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Development of a novel DGT passive sampler for measuring polycyclic aromatic hydrocarbons in aquatic systems

Research output: Contribution to Journal/MagazineJournal articlepeer-review

Article number134199
<mark>Journal publication date</mark>15/05/2024
<mark>Journal</mark>Journal of Hazardous Materials
Publication StatusPublished
Early online date8/04/24
<mark>Original language</mark>English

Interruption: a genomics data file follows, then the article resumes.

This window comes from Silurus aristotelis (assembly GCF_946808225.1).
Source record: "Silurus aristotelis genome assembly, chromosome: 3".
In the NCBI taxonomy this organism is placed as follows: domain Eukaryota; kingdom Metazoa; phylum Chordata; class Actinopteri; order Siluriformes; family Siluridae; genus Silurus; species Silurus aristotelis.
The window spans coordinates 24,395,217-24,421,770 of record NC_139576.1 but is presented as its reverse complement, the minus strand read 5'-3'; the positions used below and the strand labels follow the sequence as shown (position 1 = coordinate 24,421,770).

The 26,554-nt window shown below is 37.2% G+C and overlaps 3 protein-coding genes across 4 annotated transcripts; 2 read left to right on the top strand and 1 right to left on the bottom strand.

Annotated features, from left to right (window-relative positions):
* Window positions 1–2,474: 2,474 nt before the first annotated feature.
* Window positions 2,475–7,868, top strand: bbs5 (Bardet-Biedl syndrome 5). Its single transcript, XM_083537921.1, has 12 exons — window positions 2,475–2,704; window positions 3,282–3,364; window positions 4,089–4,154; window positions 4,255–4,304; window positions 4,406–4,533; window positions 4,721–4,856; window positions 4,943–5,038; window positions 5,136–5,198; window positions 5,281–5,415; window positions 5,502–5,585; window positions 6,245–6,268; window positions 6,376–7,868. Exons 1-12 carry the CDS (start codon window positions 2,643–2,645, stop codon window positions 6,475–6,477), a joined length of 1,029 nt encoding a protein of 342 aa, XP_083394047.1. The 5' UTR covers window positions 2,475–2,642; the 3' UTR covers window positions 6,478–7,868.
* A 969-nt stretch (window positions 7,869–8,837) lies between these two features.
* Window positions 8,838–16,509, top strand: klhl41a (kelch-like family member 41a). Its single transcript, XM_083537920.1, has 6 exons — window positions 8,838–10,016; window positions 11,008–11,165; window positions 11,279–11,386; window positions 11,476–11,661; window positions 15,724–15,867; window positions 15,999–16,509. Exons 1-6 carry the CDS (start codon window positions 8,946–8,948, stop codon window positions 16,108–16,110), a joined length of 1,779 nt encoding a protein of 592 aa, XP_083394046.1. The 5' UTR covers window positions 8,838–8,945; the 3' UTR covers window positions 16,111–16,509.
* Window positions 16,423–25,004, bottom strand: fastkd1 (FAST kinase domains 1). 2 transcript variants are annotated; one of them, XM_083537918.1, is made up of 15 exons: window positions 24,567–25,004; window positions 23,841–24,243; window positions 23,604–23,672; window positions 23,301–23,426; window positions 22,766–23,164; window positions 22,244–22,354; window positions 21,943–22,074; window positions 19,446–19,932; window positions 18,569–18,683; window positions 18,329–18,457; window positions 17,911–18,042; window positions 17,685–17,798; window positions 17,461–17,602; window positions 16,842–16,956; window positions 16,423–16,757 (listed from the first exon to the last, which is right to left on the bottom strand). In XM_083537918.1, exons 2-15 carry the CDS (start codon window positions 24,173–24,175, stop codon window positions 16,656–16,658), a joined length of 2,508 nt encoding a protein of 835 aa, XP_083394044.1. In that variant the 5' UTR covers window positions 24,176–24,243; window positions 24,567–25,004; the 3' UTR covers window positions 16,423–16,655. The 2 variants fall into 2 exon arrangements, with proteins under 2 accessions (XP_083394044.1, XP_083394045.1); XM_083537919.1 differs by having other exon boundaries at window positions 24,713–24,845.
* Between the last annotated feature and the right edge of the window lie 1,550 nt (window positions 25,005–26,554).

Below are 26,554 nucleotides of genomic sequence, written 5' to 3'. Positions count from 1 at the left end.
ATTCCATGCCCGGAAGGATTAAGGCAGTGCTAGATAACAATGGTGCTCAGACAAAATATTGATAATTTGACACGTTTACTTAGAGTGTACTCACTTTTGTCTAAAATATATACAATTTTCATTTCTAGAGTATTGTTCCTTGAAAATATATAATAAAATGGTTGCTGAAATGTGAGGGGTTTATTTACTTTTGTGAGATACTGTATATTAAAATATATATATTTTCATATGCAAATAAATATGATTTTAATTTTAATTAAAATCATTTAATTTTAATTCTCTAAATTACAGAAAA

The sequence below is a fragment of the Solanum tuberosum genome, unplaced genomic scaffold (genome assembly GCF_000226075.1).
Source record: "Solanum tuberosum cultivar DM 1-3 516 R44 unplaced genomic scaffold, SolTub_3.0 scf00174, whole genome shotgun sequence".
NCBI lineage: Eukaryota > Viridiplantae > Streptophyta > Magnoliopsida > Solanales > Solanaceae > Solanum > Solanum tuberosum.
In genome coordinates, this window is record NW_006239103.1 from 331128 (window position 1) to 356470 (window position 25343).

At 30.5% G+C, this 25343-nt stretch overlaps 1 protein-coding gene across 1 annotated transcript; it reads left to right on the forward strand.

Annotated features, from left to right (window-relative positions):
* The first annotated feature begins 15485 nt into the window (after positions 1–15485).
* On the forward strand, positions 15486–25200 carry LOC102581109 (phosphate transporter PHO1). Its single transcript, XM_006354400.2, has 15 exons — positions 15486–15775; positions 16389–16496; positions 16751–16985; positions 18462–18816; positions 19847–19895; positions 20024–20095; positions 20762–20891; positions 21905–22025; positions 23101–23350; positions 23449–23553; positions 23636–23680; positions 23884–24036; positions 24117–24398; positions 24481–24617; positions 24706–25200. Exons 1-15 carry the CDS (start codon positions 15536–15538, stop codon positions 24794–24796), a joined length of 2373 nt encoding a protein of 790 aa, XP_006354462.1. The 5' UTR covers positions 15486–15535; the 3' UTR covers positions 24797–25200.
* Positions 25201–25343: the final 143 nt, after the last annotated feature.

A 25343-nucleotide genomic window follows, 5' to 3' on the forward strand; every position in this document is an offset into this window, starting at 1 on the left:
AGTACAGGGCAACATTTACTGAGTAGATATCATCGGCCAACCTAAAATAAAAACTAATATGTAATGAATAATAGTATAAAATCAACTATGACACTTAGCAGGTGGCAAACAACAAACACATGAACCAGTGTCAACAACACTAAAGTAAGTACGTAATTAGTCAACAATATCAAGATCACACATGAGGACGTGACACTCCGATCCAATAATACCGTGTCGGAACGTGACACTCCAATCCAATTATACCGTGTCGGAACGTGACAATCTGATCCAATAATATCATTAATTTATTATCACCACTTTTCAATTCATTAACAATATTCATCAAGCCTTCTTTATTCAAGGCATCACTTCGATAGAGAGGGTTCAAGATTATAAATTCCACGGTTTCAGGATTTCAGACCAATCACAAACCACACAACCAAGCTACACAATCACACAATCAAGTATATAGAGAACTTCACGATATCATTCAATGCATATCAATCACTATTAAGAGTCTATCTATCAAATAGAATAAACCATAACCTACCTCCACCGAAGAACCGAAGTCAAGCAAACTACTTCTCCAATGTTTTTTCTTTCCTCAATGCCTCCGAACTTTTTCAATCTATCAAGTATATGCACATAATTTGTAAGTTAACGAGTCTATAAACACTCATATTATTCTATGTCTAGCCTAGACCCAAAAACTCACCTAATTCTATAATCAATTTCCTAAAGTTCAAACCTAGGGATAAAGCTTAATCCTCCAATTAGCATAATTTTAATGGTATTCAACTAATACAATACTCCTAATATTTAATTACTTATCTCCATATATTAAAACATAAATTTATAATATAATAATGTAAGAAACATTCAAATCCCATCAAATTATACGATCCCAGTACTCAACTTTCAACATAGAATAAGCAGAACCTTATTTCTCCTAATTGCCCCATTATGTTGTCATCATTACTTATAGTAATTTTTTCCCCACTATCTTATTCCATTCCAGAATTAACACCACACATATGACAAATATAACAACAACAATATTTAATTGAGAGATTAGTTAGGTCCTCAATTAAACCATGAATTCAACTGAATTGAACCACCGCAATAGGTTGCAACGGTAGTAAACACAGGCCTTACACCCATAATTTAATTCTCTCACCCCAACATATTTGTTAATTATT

Polycyclic aromatic hydrocarbons (PAHs) are priority pollutants and need to be measured reliably in waters and other media, to understand their sources, fate, behaviour and to meet regulatory monitoring requirements. Conventional water sampling requires large water volumes, time-consuming pre-concentration and clean-up and is prone to analyte loss or contamination. Here, for the first time, we developed and validated a novel diffusive gradients in thin-films (DGT) passive sampler for PAHs. Based on the well-known DGT principles, the sampler pre-concentrates PAHs with typical deployment times of days/weeks, with minimal sample handling. For the first time, DGT holding devices made of metal and suitable for sampling hydrophobic organic compounds were designed and tested. They minimize sorption and sampling lag times. Following tests on different binding layer resins, a MIP-DGT was preferred – the first time applying MIP for PAHs. It samples PAHs independent of pH (3.9 −8.1), ionic strength (0.01 −0.5 M) and dissolved organic matter < 20 mg L −1, making it suitable for applications across a wide range of environments. Field trials in river water and wastewater demonstrated that DGT is a convenient and reliable tool for monitoring labile PAHs, readily achieving quantitative detection of environmental levels (sub-ng and ng/L range) when coupled with conventional GC-MS or HPLC. Environmental implications: PAHs are carcinogenic and genotoxic compounds. They are environmentally ubiquitous and must be monitored in waters and other media. This study successfully developed a new DGT passive sampler for reliable in situ time-integrated measurements of PAHs in waters at the ng/L level. This is the first time to use passive samplers for accurate measurements of hydrophobic organic contaminants in aquatic systems without calibration, a big step forward in monitoring PAHs. The application of this new sampler will enhance our understanding of the sources, fate, behavior and ecotoxicology of PAHs, enabling improved environmental risk assessment and management of these compounds.